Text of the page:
Welcome to the Maine Field Office Website. Our goal here is to provide you with information about what your U.S. Fish and Wildlife Service Maine Ecological Services Office is doing for you and for the fish and wildlife in our area of responsibility, the State of Maine.

About Us

Maine hosts exceptional biodiversity due to a number of factors, including a wide range of latitude, diverse geographic and geologic features, and a variety of natural communities ranging from coastal and southern Appalachian communities to boreal and subarctic communities at the highest latitudes and elevations. Across this diversity of geographies and biological communities, the Maine Ecological Services Field Office is devoted to the conservation and restoration of fish and wildlife and their habitats. As an office within the U.S. Fish and Wildlife Service Ecological Services Program, we are responsible for administering the Endangered Species Act, minimizing the impacts of federally licensed, permitted, or funded projects on fish and wildlife resources, identifying and investigating contaminant sources, assisting with conservation project planning, and working with partners to recover and conserve listed species and their habitat throughout Maine. 

What We Do

The conservation of our nation’s most imperiled species is at the heart of our office’s work. Threatened and endangered species conservation drives what we do, from reviewing federally-funded or authorized projects, to proactively working towards the recovery of listed species. Our work is accomplished through collaboration with partners, including other federal agencies, state wildlife and marine resource agencies, tribes, universities, and non-profit organizations.

Our Organization

Maine Field Office biologists work on a variety of conservation related issues and our work can be classified into a number of different programs within the U.S. Fish and Wildlife Service including Ecological Services, Endangered Species, Listing and Classification, Partners for Fish and Wildlife, and Conservation Planning Assistance. See the additional pages below for specific information regarding each of these programs.

A rocky shoreline of a river. The water is calm. Mist and green branches line the river.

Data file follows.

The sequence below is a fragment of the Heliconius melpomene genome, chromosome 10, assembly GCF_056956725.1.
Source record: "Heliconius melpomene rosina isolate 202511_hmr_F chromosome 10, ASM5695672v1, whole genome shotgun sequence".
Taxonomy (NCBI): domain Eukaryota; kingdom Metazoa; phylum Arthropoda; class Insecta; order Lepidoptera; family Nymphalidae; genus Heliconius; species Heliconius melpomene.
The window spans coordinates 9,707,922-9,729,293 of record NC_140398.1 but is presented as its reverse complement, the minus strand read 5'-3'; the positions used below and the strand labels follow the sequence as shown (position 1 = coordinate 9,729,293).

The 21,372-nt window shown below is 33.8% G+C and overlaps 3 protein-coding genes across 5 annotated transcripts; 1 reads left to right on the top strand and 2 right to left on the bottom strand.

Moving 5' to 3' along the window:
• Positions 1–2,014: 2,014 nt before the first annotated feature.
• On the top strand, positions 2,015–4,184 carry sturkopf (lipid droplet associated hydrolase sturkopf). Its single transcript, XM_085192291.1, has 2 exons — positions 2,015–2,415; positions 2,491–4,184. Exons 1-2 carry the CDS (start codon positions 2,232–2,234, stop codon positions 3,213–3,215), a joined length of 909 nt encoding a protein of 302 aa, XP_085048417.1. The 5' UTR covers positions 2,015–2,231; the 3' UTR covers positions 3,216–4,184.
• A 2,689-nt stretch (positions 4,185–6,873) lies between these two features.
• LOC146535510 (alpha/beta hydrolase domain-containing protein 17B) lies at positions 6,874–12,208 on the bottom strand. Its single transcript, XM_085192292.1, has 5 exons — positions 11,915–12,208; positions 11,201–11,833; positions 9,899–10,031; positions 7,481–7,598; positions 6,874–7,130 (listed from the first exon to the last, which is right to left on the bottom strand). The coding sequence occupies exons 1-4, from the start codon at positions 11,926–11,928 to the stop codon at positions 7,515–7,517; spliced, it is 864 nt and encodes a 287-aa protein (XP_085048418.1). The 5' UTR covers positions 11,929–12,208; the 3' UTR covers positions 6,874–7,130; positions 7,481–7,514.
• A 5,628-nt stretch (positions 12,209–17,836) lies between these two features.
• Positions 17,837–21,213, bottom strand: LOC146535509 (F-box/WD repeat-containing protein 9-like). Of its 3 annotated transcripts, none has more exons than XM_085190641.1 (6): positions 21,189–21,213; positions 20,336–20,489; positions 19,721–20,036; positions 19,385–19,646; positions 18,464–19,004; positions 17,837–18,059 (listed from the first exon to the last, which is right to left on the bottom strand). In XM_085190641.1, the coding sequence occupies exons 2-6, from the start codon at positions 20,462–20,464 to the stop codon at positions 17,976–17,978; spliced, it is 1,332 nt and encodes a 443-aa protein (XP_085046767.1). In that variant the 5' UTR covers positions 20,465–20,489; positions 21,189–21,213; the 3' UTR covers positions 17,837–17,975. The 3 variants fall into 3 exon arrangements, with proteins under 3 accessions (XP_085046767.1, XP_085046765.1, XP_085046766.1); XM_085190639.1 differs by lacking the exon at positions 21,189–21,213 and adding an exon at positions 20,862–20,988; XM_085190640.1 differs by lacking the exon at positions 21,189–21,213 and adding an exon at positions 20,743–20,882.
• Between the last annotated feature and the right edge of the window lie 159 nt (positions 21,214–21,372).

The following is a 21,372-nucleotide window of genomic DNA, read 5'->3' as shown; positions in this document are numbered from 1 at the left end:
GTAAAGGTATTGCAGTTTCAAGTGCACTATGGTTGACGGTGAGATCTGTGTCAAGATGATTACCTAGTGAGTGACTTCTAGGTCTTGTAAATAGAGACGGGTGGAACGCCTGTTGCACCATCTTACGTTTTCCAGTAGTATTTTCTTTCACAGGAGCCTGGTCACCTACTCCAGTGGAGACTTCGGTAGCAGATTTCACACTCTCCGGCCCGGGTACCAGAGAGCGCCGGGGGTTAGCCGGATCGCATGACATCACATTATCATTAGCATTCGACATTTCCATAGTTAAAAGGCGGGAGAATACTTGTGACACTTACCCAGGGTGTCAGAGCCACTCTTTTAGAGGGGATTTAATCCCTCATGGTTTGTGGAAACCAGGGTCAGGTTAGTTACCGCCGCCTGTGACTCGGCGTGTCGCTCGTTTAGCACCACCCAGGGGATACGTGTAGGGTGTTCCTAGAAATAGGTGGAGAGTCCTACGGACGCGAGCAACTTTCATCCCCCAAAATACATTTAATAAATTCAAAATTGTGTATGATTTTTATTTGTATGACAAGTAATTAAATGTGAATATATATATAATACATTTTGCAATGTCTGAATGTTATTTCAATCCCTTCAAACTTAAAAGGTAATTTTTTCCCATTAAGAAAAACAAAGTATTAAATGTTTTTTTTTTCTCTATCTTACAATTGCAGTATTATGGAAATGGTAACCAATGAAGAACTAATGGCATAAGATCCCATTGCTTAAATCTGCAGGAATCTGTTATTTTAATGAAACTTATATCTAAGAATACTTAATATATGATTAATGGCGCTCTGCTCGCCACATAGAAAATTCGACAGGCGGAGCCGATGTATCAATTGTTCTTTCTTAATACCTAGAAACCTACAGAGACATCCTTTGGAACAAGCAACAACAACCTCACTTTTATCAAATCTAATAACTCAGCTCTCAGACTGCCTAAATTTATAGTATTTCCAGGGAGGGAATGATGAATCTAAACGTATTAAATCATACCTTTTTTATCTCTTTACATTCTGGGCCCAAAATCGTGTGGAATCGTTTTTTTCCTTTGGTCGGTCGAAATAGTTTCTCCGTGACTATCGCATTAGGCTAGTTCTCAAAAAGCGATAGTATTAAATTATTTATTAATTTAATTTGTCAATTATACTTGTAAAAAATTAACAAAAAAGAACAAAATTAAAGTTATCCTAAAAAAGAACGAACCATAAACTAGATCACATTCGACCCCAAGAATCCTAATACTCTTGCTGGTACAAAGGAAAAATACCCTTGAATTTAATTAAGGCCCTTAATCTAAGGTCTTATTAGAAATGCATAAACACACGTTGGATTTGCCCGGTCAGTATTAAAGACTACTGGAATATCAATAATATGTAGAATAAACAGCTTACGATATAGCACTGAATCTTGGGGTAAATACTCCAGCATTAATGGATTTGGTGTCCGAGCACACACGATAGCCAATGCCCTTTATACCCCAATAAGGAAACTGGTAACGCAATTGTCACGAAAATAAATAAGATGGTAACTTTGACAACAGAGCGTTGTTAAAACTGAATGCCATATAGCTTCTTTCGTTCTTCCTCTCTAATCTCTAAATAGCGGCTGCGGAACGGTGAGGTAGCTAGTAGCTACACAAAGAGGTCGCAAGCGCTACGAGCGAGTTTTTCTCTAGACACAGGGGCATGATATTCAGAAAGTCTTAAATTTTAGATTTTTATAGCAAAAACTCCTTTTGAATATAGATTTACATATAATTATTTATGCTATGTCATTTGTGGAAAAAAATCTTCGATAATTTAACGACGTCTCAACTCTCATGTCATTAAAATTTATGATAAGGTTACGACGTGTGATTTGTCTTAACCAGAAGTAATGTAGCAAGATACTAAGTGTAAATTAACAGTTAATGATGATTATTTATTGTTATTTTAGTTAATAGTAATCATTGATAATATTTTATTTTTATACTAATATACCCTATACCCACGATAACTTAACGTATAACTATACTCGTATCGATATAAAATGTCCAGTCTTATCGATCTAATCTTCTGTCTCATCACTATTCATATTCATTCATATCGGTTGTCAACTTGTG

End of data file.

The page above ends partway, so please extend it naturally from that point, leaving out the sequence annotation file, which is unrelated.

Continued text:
The Ecological Services Program works to restore and protect healthy populations of fish, wildlife, and plants and the environments upon which they depend. Using the best available science, we work with federal, state, Tribal, local, and non-profit stakeholders, as well as private land owners, to...
Close up of a California condor. Its pink featherless head contrasts with its black feathers.
We provide national leadership in the recovery and conservation of our nation's imperiled plant and animal species, working with experts in the scientific community to identify species on the verge of extinction and to build the road to recovery to bring them back. We work with a range of public...
A duck flies over a tundra pond.
We use the best scientific information available to determine whether to add a species to (list) or remove from (delist) the federal lists of endangered and threatened wildlife and plants. We also determine whether already listed species should be reclassified from threatened to endangered (uplist...
Partners for Fish and Wildlife: Nevada Coordinator Susan Abele Meets with Pyramid Lake Paiute Tribe Member to Conduct a Site Visit at Pyramid Lake Indian Reservation
The Partners for Fish and Wildlife Program provides free technical and financial assistance to landowners, managers, tribes, corporations, schools and nonprofits interested in improving wildlife habitat on their land. Since 1987, we have helped more than 30,000 landowners to complete more than 50,...
Pronghorn running through sagebrush with natural gas field facility in background.
The U.S. Fish and Wildlife Service works collaboratively with other federal agencies, industries, and other stakeholders to achieve infrastructure development goals in ways that are sustainable and compatible with the conservation of fish, wildlife, and their habitats.

Our Species

The conservation work of our office is primarily focused on the federally listed species that are found throughout the state. Our staff are regional and national experts on a number of federally listed species, including Atlantic salmon, Canada lynx, and Furbish’s lousewort. In addition, our conservation and restoration work often benefits critical habitat of listed species, along with candidate species, and state-listed species.

Projects and Research

Our office is involved in a number of projects working towards recovery of listed species and the conservation of at-risk species. The MEFO Partners for Fish and Wildlife biologist collaborates with private landowners and other partners on projects that restore fish and wildlife habitat. Visit our Projects and Research page to find additional information regarding the current projects biologists at the Maine Field Office are involved in.

Get Involved

As a small field office serving the state of Maine, collaboration with partners is a fundamental tenant of our work and allows for more successful conservation. Through project funding and grants, shared research and data, project coordination, and discussion, there are various opportunities to get involved with our office, or one of our many partners.

Location and Contact Information